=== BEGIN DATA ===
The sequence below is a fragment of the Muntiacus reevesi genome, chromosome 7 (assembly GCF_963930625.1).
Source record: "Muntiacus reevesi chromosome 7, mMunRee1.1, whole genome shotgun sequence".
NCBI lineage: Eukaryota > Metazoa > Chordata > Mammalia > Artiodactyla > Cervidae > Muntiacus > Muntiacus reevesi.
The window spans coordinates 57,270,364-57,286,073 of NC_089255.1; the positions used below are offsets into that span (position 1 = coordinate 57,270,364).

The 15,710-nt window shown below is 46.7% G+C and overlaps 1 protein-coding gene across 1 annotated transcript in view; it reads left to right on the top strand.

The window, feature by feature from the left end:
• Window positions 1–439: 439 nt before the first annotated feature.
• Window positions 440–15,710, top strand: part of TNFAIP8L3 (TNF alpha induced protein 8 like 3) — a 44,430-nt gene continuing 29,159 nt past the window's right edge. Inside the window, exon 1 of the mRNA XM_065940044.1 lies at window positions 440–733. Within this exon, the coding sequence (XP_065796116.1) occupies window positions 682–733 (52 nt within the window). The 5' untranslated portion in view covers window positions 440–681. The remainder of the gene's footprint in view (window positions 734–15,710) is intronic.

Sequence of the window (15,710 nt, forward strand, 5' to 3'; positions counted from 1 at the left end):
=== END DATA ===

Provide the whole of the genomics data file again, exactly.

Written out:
The sequence below is a fragment of the Muntiacus reevesi genome, chromosome 7 (assembly GCF_963930625.1).
Source record: "Muntiacus reevesi chromosome 7, mMunRee1.1, whole genome shotgun sequence".
NCBI lineage: Eukaryota > Metazoa > Chordata > Mammalia > Artiodactyla > Cervidae > Muntiacus > Muntiacus reevesi.
The window spans coordinates 57,270,364-57,286,073 of NC_089255.1; the positions used below are offsets into that span (position 1 = coordinate 57,270,364).

The 15,710-nt window shown below is 46.7% G+C and overlaps 1 protein-coding gene across 1 annotated transcript in view; it reads left to right on the top strand.

The window, feature by feature from the left end:
• Window positions 1–439: 439 nt before the first annotated feature.
• Window positions 440–15,710, top strand: part of TNFAIP8L3 (TNF alpha induced protein 8 like 3) — a 44,430-nt gene continuing 29,159 nt past the window's right edge. Inside the window, exon 1 of the mRNA XM_065940044.1 lies at window positions 440–733. Within this exon, the coding sequence (XP_065796116.1) occupies window positions 682–733 (52 nt within the window). The 5' untranslated portion in view covers window positions 440–681. The remainder of the gene's footprint in view (window positions 734–15,710) is intronic.

Sequence of the window (15,710 nt, forward strand, 5' to 3'; positions counted from 1 at the left end):